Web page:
With the repeal of the Affordable Care Act (the ACA) on the horizon, the future of mental health care in America is uncertain. Under the ACA, psychiatric disorders were treated as equal to non-psychiatric medical illnesses, and health plans were required to offer coverage for behavioural disorders, medication, therapy and preventative measures. Though the newly enacted 21st Century Cures Act reinforces the laws calling for parity in mental and physical health care, a more recent executive order reducing regulation could end up crippling it — leaving many Americans unable to afford mental health care. This means many Americans will soon be unable to afford mental health care. In most of the rest of the world, this has sadly been the case for a long time too.
Some of the most at risk during this time are teens and young adults. A recent study of national trends in depression among adolescents and young adults found that the number of respondents reporting a major depressive disorder in the previous 12 months increased by 37 percent from 2005 to 2014. Unfortunately, the study also revealed that there hasn’t been an equivalent rise in mental health treatment for teens and young adults. This is indicative of a much larger problem – young people are going under- or untreated for their symptoms.
As parents, family, friends and allies, we therefore need to know how to help teens and the young people in our lives manage their mental health head-on. Here are a few ways to do that.
Be there when they need you
Having someone to reach out to is one of the best ways for young people to cope with mental illness. Teens especially are often afraid to reveal what they’re going through for fear of being judged by their peers or parents. If you’re close to a teenager or young adult affected by mental illness, the most important thing you can do is invite them to talk to you about their problems.
Invite them to take part in open and honest conversations. No arguments, no debates – simply focus on building trust and rapport. You can ask how they’re feeling, what their pain points are and exactly what they’d like from you. Reserve judgement and resist the temptation to give advice, unless they ask for it. Most importantly, listen without trying to change them or their mind.
Once you have them talking, be sure to let them know that you’re always there to listen. Ask them how you can help – if they even want help at all. Sometimes, people just need someone to talk to. If they have any requests, be honest with both them and yourself about what’s in the realm of possibility and what you can take on.
Ensure they’re aware that they’re not to blame and have no need to apologise for their illness or for feeling the way they do. This can go a long way in assuaging the guilt that people with mental illness often internalise. Acknowledge and praise their strengths and progress. Objectivity, compassion and acceptance are things they won’t necessarily receive from outside sources, so their value is beyond measure. Offer it in spades.
Teach them how to help themselves
When someone you care about is struggling with a serious mental illness, it’s natural to want to help by taking charge. However, taking on complete responsibility isn’t only impossible, it isn’t good for either of you. One of the best ways to offer both guidance and support is to aid them in learning healthy coping strategies.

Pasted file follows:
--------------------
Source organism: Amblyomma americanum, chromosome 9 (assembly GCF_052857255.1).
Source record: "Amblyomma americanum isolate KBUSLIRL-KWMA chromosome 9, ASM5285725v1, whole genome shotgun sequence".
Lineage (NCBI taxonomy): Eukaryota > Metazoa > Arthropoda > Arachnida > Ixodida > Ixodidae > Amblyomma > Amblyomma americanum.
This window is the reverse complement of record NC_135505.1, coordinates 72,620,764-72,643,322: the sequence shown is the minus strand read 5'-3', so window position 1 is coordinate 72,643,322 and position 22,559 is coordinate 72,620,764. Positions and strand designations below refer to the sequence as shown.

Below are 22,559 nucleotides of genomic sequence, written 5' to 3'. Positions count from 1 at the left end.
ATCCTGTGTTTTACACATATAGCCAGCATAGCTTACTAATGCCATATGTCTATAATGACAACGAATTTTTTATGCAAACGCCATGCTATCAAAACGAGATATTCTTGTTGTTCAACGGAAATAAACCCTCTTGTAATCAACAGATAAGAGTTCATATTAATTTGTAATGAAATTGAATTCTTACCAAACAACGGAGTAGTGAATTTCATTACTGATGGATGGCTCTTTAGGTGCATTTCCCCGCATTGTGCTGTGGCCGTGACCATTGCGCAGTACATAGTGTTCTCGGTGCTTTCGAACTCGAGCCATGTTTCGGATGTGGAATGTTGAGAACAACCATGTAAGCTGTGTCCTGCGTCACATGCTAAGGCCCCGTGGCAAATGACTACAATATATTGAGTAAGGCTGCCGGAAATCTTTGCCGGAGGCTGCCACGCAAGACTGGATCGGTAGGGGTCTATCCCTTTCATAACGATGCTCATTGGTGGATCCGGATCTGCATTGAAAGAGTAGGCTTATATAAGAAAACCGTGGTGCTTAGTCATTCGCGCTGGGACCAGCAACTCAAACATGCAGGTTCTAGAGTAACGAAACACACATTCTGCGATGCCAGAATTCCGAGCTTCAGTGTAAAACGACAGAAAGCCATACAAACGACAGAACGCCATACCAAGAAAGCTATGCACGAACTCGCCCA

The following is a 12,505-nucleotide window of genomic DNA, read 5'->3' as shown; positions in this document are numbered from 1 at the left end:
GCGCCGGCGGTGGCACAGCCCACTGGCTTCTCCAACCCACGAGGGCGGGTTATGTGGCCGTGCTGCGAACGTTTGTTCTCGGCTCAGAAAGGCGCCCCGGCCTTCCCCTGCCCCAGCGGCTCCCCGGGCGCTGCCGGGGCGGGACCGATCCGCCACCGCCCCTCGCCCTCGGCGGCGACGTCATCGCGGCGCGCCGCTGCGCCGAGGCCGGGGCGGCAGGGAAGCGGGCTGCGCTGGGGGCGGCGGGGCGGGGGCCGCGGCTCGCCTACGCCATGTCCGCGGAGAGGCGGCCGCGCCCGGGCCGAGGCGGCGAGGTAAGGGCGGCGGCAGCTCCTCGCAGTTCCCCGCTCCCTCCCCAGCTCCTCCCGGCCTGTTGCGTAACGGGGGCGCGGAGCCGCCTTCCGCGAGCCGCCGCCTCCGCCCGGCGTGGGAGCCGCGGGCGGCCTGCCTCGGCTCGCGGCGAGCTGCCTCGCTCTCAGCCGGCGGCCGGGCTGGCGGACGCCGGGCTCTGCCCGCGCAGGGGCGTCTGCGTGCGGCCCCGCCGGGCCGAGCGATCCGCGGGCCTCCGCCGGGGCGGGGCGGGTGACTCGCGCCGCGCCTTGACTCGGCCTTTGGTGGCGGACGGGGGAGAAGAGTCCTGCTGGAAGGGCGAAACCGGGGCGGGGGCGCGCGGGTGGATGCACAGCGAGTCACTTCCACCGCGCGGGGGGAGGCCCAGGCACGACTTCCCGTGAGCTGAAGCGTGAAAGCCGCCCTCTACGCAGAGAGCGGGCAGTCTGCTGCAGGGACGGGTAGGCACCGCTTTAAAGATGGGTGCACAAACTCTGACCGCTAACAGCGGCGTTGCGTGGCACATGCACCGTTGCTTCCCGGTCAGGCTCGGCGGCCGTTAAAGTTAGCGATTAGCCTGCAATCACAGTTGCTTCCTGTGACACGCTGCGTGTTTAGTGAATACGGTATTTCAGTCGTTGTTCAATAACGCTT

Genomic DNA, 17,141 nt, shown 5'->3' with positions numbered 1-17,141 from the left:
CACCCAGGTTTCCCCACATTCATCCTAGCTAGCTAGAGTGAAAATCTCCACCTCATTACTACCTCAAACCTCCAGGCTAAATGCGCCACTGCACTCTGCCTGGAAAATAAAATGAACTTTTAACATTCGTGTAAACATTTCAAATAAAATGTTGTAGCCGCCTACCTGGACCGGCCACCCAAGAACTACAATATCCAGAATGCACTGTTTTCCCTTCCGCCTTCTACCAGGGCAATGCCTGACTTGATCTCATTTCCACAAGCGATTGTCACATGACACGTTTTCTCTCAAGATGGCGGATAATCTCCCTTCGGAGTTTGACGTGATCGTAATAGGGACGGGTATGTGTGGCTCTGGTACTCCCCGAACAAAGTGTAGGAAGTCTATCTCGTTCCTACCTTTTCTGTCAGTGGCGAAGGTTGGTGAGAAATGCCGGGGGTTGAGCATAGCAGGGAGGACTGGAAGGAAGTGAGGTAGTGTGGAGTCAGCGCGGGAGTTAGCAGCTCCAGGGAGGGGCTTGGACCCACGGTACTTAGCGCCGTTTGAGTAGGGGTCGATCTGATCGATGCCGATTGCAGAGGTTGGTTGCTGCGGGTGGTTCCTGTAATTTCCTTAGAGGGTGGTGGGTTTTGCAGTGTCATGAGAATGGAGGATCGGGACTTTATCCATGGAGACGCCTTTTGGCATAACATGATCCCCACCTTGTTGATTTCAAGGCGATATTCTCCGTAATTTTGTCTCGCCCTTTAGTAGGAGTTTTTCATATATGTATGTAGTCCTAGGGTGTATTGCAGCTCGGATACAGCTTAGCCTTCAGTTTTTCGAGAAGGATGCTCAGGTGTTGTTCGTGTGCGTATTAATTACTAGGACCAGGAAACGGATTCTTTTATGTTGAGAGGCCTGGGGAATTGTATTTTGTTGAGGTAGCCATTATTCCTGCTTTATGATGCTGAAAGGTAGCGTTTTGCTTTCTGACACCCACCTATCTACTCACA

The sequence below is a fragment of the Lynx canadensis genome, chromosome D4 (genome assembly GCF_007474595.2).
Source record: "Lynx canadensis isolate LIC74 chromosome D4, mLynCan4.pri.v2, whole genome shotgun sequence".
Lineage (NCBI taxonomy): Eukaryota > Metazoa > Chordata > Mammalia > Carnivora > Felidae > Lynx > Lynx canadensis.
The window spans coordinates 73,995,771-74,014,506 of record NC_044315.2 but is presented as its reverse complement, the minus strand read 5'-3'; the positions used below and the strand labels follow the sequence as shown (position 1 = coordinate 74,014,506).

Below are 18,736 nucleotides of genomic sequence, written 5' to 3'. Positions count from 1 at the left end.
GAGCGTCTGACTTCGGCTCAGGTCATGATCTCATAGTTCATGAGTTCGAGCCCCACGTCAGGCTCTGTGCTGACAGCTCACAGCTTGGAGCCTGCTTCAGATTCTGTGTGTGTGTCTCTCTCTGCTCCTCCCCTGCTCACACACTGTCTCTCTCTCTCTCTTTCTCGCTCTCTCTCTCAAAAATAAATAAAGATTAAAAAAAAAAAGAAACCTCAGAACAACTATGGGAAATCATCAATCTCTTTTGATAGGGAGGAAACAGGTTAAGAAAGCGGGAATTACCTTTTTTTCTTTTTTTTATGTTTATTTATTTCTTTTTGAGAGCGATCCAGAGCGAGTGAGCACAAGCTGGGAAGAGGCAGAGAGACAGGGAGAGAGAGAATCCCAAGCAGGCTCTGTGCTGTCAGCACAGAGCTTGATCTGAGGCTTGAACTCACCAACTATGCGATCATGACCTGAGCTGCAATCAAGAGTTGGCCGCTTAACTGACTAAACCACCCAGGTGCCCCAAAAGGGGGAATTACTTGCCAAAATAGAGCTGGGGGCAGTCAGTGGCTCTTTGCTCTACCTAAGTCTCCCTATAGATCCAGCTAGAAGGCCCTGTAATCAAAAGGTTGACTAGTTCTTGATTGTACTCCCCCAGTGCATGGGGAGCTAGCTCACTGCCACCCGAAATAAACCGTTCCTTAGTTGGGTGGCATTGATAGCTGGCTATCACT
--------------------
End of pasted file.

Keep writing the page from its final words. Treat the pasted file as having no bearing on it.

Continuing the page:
Like medication and therapy, there is no “one size fits all” approach to coping strategies. What works for one person may not work for another – they are different for each individual. Some coping strategies to try are breathing-focused meditation or visualisation, exercise, creative hobbies, mindfulness, gardening and maintaining a regular schedule. Encourage your loved one to try as many as needed until they find a few that helps ease their symptoms.
Of course, there are also negative coping skills that can seem tempting to someone in pain. Drugs, excessive alcohol use, self-mutilation and other destructive behaviours are harmful to both mental and physical health. These activities are only successful in offering temporary relief – if any at all. Not only do they not solve any problems, they often exacerbate mental health issues. Make sure your loved one knows that these things are to be avoided, and if you can, lead by example.
Though medication can regulate many serious mental illnesses, it alone isn’t always enough to keep symptoms in check. Fortunately, there are other resources available, such as peer support groups and psychotherapy. You can advocate these resources as a way for a young person to take control of their mental health. Just remember: while it’s good to encourage to seek help for a disorder, it’s important to avoid being pushy or making accusations. That will only work to turn them against treatment.
You can express your concerns without scaremongering or placing blame by using “I” statements, such as “I’m worried about you. I care about you, I love you.” Stay away from “you” statements – i.e. “you need help” – instead, come at the conversation as if you were a team working to solve a problem together.
To further this, provide your loved one with a list of 2-3 practitioners you think might be a good match. Ask them to choose the one they feel most comfortable with. If they don’t like any of the options you put forward, work together to find a therapist who fits. Ask them if they’d like you to accompany them to the appointment. This may prove especially helpful to those with anxiety.
It’s incredibly important to understand that this form of healing is a process that takes both time and patience. Recovery won’t happen right away — medications often take weeks to take effect, and lifestyle changes take even longer. Continue giving your support, and take every opportunity you have to tell them you love them and that you’re there for them.